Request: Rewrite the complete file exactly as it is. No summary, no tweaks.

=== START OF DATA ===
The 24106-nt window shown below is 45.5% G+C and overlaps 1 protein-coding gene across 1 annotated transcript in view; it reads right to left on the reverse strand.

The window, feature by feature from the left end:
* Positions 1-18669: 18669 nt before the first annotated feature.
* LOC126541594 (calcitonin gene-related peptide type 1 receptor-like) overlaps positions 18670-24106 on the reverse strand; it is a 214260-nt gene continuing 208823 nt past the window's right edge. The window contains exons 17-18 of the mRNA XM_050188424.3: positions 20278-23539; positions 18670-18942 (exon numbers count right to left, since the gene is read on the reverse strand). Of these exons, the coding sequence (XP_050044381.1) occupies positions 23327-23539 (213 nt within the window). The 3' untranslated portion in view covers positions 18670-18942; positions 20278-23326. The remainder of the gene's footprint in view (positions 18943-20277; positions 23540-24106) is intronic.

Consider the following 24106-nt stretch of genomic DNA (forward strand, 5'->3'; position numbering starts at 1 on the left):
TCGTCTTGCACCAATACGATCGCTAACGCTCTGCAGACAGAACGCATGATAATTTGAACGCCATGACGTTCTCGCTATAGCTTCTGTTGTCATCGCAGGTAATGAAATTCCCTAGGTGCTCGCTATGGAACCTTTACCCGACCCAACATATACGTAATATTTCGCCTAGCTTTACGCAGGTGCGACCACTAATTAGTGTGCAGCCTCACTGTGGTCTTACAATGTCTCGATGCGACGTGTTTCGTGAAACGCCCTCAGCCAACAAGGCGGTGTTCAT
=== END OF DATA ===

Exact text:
The 24106-nt window shown below is 45.5% G+C and overlaps 1 protein-coding gene across 1 annotated transcript in view; it reads right to left on the reverse strand.

The window, feature by feature from the left end:
* Positions 1-18669: 18669 nt before the first annotated feature.
* LOC126541594 (calcitonin gene-related peptide type 1 receptor-like) overlaps positions 18670-24106 on the reverse strand; it is a 214260-nt gene continuing 208823 nt past the window's right edge. The window contains exons 17-18 of the mRNA XM_050188424.3: positions 20278-23539; positions 18670-18942 (exon numbers count right to left, since the gene is read on the reverse strand). Of these exons, the coding sequence (XP_050044381.1) occupies positions 23327-23539 (213 nt within the window). The 3' untranslated portion in view covers positions 18670-18942; positions 20278-23326. The remainder of the gene's footprint in view (positions 18943-20277; positions 23540-24106) is intronic.

Consider the following 24106-nt stretch of genomic DNA (forward strand, 5'->3'; position numbering starts at 1 on the left):
TCGTCTTGCACCAATACGATCGCTAACGCTCTGCAGACAGAACGCATGATAATTTGAACGCCATGACGTTCTCGCTATAGCTTCTGTTGTCATCGCAGGTAATGAAATTCCCTAGGTGCTCGCTATGGAACCTTTACCCGACCCAACATATACGTAATATTTCGCCTAGCTTTACGCAGGTGCGACCACTAATTAGTGTGCAGCCTCACTGTGGTCTTACAATGTCTCGATGCGACGTGTTTCGTGAAACGCCCTCAGCCAACAAGGCGGTGTTCAT